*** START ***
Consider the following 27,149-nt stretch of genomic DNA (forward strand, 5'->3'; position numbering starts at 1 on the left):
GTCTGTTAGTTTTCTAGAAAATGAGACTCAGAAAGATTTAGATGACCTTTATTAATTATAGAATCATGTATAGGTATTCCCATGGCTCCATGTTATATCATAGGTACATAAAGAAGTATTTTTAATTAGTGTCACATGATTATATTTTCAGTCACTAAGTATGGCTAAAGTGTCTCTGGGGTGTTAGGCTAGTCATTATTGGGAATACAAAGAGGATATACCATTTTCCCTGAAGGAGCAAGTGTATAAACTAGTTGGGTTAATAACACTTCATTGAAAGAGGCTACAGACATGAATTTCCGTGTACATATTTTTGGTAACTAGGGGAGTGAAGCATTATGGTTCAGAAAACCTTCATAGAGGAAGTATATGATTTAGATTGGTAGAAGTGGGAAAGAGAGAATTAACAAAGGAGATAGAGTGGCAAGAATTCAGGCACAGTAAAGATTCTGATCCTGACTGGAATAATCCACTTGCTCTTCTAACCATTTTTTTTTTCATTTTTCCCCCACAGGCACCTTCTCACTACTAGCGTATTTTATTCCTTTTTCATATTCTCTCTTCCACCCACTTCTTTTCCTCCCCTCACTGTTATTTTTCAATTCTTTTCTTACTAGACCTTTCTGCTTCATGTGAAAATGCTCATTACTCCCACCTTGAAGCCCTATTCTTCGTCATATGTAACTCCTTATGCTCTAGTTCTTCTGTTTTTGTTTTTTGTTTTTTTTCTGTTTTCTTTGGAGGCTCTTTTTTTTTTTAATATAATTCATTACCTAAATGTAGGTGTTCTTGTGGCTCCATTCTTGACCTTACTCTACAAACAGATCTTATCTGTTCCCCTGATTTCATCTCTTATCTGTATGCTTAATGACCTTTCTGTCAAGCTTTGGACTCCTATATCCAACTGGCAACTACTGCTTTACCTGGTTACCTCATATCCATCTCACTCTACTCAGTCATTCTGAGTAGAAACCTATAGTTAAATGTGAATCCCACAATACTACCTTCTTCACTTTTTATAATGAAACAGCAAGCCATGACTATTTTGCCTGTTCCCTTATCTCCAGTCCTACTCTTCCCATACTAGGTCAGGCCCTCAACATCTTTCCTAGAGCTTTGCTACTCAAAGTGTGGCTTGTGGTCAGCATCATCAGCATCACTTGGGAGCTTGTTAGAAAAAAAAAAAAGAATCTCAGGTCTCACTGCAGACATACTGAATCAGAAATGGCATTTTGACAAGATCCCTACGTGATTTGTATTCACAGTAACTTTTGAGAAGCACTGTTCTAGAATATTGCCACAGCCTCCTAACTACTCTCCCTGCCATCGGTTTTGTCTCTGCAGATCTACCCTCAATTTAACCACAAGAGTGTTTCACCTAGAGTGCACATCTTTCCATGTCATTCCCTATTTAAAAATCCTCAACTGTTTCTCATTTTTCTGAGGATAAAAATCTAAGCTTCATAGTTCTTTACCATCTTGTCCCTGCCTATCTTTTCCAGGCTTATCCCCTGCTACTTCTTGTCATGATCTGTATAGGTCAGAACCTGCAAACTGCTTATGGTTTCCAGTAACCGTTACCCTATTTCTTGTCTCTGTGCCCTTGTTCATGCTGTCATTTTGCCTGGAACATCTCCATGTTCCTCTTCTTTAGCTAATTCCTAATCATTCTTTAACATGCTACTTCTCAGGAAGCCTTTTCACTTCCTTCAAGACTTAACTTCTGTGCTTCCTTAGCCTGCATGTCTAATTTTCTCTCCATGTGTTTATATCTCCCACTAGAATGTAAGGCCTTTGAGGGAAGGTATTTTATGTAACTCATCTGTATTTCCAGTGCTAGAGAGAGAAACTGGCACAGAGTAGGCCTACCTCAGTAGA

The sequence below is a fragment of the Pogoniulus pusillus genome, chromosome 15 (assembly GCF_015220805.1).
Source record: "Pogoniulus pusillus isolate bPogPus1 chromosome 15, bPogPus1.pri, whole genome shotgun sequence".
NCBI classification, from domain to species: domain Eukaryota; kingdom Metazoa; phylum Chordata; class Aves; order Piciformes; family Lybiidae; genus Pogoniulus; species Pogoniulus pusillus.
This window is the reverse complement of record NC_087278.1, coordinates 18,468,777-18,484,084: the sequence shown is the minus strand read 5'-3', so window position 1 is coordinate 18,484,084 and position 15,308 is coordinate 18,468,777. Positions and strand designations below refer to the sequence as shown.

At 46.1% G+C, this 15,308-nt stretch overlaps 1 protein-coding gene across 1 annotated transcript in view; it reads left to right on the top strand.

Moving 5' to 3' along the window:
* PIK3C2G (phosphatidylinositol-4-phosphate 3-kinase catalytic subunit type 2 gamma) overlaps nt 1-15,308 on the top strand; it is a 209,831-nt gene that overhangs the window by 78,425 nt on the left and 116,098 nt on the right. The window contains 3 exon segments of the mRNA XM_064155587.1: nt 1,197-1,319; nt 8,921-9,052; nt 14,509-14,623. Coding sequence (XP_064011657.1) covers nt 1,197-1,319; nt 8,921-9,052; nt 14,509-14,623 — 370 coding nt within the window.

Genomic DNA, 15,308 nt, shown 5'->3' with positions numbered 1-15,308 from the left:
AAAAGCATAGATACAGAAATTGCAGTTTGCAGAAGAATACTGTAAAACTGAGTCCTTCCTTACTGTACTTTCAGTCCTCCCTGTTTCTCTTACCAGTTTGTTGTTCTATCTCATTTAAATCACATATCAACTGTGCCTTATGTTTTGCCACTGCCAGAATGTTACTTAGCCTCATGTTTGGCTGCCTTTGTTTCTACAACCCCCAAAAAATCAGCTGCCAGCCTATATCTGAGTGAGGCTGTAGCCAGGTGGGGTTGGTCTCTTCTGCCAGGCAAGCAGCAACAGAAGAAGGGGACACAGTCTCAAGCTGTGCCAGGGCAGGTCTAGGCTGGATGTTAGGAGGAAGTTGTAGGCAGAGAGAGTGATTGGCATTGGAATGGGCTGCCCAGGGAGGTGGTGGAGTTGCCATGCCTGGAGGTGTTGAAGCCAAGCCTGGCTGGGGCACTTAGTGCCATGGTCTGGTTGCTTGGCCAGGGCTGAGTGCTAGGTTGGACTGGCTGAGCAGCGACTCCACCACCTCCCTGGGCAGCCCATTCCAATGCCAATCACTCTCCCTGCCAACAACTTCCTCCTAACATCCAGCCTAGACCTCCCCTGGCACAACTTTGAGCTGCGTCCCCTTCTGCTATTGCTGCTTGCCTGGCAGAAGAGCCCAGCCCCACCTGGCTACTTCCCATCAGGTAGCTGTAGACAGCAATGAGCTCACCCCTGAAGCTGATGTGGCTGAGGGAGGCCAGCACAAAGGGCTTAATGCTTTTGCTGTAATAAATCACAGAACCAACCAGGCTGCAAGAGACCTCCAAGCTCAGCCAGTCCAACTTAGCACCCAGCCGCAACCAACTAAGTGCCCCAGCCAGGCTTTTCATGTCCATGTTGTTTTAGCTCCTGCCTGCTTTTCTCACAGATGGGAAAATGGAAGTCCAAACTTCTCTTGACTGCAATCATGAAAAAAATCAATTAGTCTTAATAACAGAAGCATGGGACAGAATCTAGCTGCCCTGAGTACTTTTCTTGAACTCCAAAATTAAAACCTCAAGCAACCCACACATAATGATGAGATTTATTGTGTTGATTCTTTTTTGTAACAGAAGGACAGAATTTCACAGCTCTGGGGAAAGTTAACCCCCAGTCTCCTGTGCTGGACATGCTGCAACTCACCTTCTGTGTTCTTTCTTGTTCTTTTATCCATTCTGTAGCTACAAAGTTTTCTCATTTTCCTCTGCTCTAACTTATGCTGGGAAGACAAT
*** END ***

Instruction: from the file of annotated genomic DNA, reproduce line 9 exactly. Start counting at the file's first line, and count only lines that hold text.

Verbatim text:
* PIK3C2G (phosphatidylinositol-4-phosphate 3-kinase catalytic subunit type 2 gamma) overlaps nt 1-15,308 on the top strand; it is a 209,831-nt gene that overhangs the window by 78,425 nt on the left and 116,098 nt on the right. The window contains 3 exon segments of the mRNA XM_064155587.1: nt 1,197-1,319; nt 8,921-9,052; nt 14,509-14,623. Coding sequence (XP_064011657.1) covers nt 1,197-1,319; nt 8,921-9,052; nt 14,509-14,623 — 370 coding nt within the window.